Is JavaScript Case Sensitive? A short guide on JavaScript character case

Posted on February 13, 2021

JavaScript is a case-sensitive language, which means you can declare multiple variables using the same word with different cases. For example, the following declarations are considered different variables for JavaScript:

let myvariable = "myvariable";
let MyVariable = "MyVariable";
let MYvariable = "MYvariable";
let myvariablE = "myvariablE";

This also means that you need to use JavaScript keywords with the matching cases too. The let keyword cannot be written as “LET” or “Let”:

LET myVariable; // SyntaxError: Unexpected identifier

  // SyntaxError: Unexpected token '{'

JavaScript also has naming conventions, which means there are certain expectations for naming variables, functions, and classes that are widely accepted as the norm by JavaScript developers. Most of them are common sense, but here’s a short guide:

Names should be descriptive

Any name that you defined, either it’s a variable, a function, or a class should be descriptive enough that other developers and even you yourself in the future won’t misinterpret the variable as anything else.

For example, when you create a variable that holds the name of a user, use name as the variable:

let val = "Jack"; // bad

let data = "Jack"; // bad

let name = "Jack"; // good

When your naming contains more than one word, you need to use the camelCase naming convention, where the first word starts with a lower-case character, and the rest starts with an upper-case character:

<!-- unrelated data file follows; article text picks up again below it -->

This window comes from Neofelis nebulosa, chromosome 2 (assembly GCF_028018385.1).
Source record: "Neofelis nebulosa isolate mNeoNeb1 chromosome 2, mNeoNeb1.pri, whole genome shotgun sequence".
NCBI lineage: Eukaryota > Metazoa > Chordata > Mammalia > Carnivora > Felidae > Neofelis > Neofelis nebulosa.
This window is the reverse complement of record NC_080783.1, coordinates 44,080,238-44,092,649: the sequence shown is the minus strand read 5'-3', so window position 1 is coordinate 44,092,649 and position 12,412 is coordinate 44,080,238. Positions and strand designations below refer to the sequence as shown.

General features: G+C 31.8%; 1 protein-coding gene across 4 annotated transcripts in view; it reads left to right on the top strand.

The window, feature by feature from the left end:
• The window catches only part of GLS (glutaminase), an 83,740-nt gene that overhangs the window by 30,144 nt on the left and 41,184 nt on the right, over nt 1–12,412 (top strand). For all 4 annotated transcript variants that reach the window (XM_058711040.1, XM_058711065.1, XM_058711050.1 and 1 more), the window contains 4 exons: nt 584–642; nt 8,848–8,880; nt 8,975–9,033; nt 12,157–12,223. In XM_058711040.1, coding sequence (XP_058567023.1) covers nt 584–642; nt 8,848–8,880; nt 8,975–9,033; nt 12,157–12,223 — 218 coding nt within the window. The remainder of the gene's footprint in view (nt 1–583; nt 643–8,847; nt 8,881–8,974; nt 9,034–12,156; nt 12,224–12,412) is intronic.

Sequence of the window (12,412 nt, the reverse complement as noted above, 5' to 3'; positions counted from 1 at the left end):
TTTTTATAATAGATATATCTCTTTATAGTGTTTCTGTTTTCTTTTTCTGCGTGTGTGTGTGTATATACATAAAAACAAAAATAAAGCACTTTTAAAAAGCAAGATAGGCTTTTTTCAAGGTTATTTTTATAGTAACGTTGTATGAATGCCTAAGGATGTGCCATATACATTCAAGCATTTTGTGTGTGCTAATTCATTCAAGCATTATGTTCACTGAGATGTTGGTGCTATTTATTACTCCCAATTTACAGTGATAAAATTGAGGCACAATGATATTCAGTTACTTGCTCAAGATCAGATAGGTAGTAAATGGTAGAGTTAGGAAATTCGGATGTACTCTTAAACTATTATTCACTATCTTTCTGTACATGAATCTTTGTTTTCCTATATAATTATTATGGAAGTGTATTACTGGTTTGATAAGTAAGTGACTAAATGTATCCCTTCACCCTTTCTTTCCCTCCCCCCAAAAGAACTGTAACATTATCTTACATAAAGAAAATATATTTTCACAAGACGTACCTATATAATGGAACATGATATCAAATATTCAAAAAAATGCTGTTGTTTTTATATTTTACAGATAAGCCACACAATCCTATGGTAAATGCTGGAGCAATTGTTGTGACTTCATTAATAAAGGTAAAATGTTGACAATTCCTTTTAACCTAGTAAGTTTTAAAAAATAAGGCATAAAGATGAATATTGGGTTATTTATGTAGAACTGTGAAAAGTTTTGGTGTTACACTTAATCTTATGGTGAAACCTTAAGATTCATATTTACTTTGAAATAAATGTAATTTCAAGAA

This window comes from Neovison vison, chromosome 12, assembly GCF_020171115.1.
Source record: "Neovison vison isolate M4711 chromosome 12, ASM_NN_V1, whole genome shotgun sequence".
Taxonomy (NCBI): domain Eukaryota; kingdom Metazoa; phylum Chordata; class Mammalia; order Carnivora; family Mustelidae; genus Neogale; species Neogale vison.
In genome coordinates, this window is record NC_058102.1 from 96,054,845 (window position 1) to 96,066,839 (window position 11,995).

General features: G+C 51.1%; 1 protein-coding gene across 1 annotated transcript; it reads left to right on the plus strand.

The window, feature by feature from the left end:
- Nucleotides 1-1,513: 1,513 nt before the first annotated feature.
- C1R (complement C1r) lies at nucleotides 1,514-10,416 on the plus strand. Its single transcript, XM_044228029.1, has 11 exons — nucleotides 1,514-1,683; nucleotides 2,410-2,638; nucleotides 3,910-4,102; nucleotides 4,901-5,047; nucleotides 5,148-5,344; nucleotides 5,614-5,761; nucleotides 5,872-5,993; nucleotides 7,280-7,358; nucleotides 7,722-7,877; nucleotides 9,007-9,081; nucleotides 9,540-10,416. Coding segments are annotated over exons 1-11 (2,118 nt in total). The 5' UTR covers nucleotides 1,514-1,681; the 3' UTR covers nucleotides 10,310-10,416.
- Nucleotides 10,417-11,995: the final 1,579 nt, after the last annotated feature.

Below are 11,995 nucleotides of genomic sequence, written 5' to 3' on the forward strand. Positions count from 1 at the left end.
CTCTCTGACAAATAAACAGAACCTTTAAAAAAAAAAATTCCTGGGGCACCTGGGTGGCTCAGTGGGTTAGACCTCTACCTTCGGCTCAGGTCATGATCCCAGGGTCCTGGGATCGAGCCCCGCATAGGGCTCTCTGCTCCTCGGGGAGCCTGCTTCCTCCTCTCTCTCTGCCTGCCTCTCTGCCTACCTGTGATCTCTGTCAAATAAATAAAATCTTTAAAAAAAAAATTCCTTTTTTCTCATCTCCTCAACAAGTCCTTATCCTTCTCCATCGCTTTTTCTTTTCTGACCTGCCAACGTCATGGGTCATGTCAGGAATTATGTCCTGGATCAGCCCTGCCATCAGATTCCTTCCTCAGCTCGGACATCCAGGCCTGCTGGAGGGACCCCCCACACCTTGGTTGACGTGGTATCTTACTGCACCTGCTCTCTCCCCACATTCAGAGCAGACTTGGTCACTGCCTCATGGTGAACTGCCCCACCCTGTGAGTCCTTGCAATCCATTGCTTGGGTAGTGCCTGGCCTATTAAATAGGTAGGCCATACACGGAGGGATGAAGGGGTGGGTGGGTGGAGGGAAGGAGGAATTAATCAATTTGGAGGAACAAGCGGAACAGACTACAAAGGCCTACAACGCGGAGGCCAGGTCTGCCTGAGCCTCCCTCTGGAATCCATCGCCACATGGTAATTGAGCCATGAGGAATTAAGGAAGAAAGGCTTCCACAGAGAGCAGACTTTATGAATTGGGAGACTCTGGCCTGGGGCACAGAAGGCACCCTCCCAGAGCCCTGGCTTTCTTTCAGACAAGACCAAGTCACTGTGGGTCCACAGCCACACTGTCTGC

let firstName = "Jack"; // right

let FirstName = "Jack"; // wrong

let myFirstName = "Nathan"; // right

JavaScript has no limit to the length of a variable name, but it’s recommended to use three words maximum to name things:

let thisIsFirstName = "Jack"; // too many words than neccessary

let aVeryLongVariableNameThatDescribesName = "Jack"; // really bad idea

The rule of thumb is to use just one very descriptive word to name things. Make it two when you need to, but never more than three.

Naming rule for JavaScript booleans type

boolean variables are usually named using the prefix “is” or “has” to distinguish it from string and number types.

These examples should give you an idea:

let isActive = true;
let isExist = false;
let hasBillingAddress = true;
let isMember = true;

Naming rule for JavaScript constants

Constants are variables with immutable values, meaning that you can’t change the value of these variables after initialization. Constants in JavaScript are declared using the const keyword followed by the name in capital letters. Yes, you need to use all upper-case words:

const KEYWORD = "Red";

When you have more than one word, you need to separate the name using the underscore (_) as follows:

const WEBSITE_LANGUAGE = "en-us";

Naming rule for JavaScript functions

JavaScript functions use the same camelCase naming convention like variables, but you’re also recommended to add a verb describing what the function actually do as a prefix to the name.

For example:

// not bad, but doesn't really describe what the function do
// the function concatenate the names, not getting them from a source
function getNames(firstName, lastName) {
  return `${firstName} ${lastName}`;

// right on point
function concatNames(firstName, lastName) {
  return `${firstName} ${lastName}`;

Naming rule for JavaScript classes

JavaScript classes use the PascalCase naming convention, where the first character of each word use the upper-case character.

class UserProfile {}

class Car {}

More on JavaScript:

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